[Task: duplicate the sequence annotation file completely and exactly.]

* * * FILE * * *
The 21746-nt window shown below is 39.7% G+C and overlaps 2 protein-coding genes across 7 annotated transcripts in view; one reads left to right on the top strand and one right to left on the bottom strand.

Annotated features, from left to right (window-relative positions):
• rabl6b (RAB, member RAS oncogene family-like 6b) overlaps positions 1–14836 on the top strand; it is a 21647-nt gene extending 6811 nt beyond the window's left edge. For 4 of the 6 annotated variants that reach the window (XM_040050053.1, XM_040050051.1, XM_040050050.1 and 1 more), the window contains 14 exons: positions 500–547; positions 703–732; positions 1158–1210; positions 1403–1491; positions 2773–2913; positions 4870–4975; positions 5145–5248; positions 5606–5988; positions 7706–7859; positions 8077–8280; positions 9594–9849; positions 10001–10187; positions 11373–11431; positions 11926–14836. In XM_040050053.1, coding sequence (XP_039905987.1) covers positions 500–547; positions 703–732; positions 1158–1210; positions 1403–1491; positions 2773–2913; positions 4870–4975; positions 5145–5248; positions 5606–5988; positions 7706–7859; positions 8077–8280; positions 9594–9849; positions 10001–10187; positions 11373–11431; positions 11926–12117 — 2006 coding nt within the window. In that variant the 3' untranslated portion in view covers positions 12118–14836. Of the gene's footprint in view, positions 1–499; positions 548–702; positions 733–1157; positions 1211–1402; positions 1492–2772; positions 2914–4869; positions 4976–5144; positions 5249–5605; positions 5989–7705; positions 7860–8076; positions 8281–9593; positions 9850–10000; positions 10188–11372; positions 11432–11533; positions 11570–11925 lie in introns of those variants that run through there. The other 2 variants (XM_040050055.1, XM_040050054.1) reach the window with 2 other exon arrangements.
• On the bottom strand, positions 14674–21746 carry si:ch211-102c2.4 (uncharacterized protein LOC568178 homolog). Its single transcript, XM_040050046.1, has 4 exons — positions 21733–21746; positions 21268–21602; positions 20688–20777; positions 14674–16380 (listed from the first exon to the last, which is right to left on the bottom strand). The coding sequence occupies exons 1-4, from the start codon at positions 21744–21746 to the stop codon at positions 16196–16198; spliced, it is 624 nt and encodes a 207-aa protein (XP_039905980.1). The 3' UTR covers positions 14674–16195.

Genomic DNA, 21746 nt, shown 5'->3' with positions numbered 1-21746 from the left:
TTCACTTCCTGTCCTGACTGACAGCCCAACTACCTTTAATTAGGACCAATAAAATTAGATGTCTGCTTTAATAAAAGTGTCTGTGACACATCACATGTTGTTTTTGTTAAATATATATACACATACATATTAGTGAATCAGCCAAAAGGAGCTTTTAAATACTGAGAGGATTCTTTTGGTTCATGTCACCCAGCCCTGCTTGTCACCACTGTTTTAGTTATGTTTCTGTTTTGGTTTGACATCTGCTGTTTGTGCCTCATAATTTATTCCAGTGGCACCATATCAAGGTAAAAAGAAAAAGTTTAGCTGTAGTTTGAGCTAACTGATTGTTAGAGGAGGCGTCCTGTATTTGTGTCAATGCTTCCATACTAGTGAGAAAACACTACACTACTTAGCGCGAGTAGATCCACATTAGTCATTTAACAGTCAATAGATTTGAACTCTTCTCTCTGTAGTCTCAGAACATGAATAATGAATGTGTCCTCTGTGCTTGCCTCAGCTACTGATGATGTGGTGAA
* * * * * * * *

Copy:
The 21746-nt window shown below is 39.7% G+C and overlaps 2 protein-coding genes across 7 annotated transcripts in view; one reads left to right on the top strand and one right to left on the bottom strand.

Annotated features, from left to right (window-relative positions):
• rabl6b (RAB, member RAS oncogene family-like 6b) overlaps positions 1–14836 on the top strand; it is a 21647-nt gene extending 6811 nt beyond the window's left edge. For 4 of the 6 annotated variants that reach the window (XM_040050053.1, XM_040050051.1, XM_040050050.1 and 1 more), the window contains 14 exons: positions 500–547; positions 703–732; positions 1158–1210; positions 1403–1491; positions 2773–2913; positions 4870–4975; positions 5145–5248; positions 5606–5988; positions 7706–7859; positions 8077–8280; positions 9594–9849; positions 10001–10187; positions 11373–11431; positions 11926–14836. In XM_040050053.1, coding sequence (XP_039905987.1) covers positions 500–547; positions 703–732; positions 1158–1210; positions 1403–1491; positions 2773–2913; positions 4870–4975; positions 5145–5248; positions 5606–5988; positions 7706–7859; positions 8077–8280; positions 9594–9849; positions 10001–10187; positions 11373–11431; positions 11926–12117 — 2006 coding nt within the window. In that variant the 3' untranslated portion in view covers positions 12118–14836. Of the gene's footprint in view, positions 1–499; positions 548–702; positions 733–1157; positions 1211–1402; positions 1492–2772; positions 2914–4869; positions 4976–5144; positions 5249–5605; positions 5989–7705; positions 7860–8076; positions 8281–9593; positions 9850–10000; positions 10188–11372; positions 11432–11533; positions 11570–11925 lie in introns of those variants that run through there. The other 2 variants (XM_040050055.1, XM_040050054.1) reach the window with 2 other exon arrangements.
• On the bottom strand, positions 14674–21746 carry si:ch211-102c2.4 (uncharacterized protein LOC568178 homolog). Its single transcript, XM_040050046.1, has 4 exons — positions 21733–21746; positions 21268–21602; positions 20688–20777; positions 14674–16380 (listed from the first exon to the last, which is right to left on the bottom strand). The coding sequence occupies exons 1-4, from the start codon at positions 21744–21746 to the stop codon at positions 16196–16198; spliced, it is 624 nt and encodes a 207-aa protein (XP_039905980.1). The 3' UTR covers positions 14674–16195.

Genomic DNA, 21746 nt, shown 5'->3' with positions numbered 1-21746 from the left:
TTCACTTCCTGTCCTGACTGACAGCCCAACTACCTTTAATTAGGACCAATAAAATTAGATGTCTGCTTTAATAAAAGTGTCTGTGACACATCACATGTTGTTTTTGTTAAATATATATACACATACATATTAGTGAATCAGCCAAAAGGAGCTTTTAAATACTGAGAGGATTCTTTTGGTTCATGTCACCCAGCCCTGCTTGTCACCACTGTTTTAGTTATGTTTCTGTTTTGGTTTGACATCTGCTGTTTGTGCCTCATAATTTATTCCAGTGGCACCATATCAAGGTAAAAAGAAAAAGTTTAGCTGTAGTTTGAGCTAACTGATTGTTAGAGGAGGCGTCCTGTATTTGTGTCAATGCTTCCATACTAGTGAGAAAACACTACACTACTTAGCGCGAGTAGATCCACATTAGTCATTTAACAGTCAATAGATTTGAACTCTTCTCTCTGTAGTCTCAGAACATGAATAATGAATGTGTCCTCTGTGCTTGCCTCAGCTACTGATGATGTGGTGAA